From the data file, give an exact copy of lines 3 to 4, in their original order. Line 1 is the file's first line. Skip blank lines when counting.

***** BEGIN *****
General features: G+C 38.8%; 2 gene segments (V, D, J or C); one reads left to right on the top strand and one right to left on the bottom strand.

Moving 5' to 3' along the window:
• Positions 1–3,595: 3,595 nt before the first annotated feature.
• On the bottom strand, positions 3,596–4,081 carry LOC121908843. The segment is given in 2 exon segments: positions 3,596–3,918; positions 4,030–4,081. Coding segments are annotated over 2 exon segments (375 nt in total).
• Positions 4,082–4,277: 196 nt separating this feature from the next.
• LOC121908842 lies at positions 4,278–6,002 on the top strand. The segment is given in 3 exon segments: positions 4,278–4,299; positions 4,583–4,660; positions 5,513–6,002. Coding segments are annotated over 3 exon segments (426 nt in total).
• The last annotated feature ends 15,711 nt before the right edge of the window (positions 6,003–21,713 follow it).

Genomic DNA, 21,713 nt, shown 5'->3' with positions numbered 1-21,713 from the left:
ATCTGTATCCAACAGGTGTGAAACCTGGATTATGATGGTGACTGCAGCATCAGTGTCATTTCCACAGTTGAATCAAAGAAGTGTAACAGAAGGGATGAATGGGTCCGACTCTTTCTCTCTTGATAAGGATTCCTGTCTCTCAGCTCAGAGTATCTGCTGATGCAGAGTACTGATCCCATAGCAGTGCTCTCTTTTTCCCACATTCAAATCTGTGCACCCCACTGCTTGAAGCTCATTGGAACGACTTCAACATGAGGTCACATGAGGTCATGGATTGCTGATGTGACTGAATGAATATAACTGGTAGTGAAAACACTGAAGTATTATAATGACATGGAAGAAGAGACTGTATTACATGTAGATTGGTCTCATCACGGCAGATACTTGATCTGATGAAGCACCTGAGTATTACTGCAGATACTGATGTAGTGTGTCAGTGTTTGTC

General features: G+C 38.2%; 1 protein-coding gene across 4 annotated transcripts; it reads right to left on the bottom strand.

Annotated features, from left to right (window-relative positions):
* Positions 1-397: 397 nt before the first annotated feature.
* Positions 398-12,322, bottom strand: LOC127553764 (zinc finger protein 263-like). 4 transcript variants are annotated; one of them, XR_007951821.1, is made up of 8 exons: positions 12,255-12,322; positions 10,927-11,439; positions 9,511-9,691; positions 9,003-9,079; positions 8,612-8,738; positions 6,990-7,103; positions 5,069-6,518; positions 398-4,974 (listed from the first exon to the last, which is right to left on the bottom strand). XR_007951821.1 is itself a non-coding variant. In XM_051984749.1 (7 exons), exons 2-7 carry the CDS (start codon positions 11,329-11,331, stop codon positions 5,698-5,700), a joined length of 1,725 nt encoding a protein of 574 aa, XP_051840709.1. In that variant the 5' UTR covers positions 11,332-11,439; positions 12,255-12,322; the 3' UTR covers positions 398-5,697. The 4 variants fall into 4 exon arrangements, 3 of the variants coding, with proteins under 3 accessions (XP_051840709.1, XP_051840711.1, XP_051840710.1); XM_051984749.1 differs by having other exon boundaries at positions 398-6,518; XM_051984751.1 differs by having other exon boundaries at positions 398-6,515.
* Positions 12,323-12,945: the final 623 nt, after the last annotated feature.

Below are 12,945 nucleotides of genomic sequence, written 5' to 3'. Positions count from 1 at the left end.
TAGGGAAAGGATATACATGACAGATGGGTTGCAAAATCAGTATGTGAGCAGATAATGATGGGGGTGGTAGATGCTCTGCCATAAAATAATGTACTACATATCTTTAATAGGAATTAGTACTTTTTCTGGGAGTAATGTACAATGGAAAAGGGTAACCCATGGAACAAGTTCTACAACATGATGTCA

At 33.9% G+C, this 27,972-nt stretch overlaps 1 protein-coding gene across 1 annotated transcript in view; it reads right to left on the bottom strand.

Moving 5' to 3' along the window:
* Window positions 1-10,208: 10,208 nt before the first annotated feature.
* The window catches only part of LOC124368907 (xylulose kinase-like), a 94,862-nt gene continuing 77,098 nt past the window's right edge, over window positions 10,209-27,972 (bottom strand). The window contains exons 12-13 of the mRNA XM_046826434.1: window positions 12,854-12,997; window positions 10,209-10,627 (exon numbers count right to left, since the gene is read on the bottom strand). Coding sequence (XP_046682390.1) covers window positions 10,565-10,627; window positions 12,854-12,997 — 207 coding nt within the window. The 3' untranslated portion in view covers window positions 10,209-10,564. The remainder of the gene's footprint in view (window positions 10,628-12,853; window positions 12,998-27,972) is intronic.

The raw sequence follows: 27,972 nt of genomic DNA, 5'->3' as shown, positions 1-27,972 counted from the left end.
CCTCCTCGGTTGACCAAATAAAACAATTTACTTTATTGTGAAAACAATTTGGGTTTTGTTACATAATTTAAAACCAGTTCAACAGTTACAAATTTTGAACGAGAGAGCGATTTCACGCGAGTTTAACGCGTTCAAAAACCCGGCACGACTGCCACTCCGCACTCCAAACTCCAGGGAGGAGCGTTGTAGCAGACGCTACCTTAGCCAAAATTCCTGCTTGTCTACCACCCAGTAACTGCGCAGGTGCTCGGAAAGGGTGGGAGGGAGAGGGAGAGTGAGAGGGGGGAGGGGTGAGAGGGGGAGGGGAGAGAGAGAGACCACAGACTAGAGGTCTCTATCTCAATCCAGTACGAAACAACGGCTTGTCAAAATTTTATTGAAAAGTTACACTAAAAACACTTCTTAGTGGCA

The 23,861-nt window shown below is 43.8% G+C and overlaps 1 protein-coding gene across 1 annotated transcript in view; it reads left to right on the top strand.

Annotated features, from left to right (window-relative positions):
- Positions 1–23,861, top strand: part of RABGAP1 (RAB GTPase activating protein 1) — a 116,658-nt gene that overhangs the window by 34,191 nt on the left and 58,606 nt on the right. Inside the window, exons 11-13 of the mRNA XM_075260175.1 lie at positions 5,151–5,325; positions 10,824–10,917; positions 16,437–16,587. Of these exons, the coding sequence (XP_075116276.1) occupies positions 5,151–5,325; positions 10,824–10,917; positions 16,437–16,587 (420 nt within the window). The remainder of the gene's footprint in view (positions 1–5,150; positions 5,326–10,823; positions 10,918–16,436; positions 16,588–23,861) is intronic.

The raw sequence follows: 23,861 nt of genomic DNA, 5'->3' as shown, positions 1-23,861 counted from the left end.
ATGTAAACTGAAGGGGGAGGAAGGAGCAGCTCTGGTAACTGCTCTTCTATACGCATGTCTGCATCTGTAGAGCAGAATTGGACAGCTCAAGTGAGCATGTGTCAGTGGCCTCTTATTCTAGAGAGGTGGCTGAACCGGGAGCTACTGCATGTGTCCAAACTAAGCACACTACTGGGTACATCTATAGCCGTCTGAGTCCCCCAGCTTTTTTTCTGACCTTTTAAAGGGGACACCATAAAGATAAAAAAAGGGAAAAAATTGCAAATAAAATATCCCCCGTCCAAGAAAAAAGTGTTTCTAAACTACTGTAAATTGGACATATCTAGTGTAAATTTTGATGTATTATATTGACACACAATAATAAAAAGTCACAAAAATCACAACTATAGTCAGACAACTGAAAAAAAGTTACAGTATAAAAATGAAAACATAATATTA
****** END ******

• Positions 1–3,595: 3,595 nt before the first annotated feature.
• On the bottom strand, positions 3,596–4,081 carry LOC121908843. The segment is given in 2 exon segments: positions 3,596–3,918; positions 4,030–4,081. Coding segments are annotated over 2 exon segments (375 nt in total).